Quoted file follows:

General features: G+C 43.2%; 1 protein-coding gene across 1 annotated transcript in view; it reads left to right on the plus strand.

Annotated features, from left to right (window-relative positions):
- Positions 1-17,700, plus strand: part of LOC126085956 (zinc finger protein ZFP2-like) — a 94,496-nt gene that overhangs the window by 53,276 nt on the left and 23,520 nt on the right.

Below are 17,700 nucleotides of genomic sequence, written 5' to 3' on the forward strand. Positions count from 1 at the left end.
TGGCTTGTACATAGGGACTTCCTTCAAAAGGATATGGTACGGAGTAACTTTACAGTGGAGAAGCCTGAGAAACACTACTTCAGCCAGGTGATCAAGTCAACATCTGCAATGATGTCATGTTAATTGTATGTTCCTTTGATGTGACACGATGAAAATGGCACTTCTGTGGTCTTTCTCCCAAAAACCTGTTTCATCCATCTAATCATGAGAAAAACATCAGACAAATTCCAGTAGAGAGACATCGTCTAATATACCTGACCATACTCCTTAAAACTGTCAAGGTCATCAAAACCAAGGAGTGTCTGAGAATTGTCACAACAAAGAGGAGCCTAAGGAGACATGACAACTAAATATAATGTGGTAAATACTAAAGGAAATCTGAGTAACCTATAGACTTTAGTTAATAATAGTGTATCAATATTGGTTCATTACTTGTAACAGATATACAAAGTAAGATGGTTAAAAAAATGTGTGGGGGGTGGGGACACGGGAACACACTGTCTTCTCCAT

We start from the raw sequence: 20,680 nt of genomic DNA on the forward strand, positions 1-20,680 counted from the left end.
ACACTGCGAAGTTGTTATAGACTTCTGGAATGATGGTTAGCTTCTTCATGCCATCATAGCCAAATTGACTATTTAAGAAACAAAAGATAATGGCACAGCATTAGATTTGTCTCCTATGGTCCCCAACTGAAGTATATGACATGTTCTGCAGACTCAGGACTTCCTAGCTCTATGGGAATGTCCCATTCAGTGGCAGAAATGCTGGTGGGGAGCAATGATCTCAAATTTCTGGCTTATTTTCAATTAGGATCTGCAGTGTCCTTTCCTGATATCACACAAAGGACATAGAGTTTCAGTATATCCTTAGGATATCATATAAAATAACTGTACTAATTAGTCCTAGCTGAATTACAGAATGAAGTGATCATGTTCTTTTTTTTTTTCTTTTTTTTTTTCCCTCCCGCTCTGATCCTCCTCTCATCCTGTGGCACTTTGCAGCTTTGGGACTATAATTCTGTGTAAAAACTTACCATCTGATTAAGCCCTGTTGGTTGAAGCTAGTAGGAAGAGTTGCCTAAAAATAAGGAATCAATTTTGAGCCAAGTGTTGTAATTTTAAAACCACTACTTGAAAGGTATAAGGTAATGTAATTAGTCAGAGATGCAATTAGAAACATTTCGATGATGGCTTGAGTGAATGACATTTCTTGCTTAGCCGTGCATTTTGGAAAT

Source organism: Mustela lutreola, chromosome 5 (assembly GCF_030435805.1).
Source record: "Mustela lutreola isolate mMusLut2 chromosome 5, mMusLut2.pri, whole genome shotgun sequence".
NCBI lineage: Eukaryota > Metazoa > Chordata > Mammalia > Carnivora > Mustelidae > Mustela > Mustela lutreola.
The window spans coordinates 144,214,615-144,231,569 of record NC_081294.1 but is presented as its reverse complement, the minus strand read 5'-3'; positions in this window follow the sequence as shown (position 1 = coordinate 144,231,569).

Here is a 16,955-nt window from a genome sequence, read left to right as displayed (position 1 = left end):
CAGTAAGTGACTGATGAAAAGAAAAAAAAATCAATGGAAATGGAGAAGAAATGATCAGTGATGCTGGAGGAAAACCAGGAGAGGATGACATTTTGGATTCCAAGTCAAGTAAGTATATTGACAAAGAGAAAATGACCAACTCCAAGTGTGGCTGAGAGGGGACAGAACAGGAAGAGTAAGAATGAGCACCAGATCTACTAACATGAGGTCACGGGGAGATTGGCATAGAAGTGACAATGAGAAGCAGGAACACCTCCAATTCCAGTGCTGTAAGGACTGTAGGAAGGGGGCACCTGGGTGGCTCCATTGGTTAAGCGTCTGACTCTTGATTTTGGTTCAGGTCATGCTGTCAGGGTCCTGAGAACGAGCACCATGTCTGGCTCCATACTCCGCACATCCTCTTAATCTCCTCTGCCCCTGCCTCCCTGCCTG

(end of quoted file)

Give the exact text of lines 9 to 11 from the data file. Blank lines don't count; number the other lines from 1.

Source record: "Mustela lutreola isolate mMusLut2 chromosome 5, mMusLut2.pri, whole genome shotgun sequence".
NCBI lineage: Eukaryota > Metazoa > Chordata > Mammalia > Carnivora > Mustelidae > Mustela > Mustela lutreola.
The window spans coordinates 144,214,615-144,231,569 of record NC_081294.1 but is presented as its reverse complement, the minus strand read 5'-3'; positions in this window follow the sequence as shown (position 1 = coordinate 144,231,569).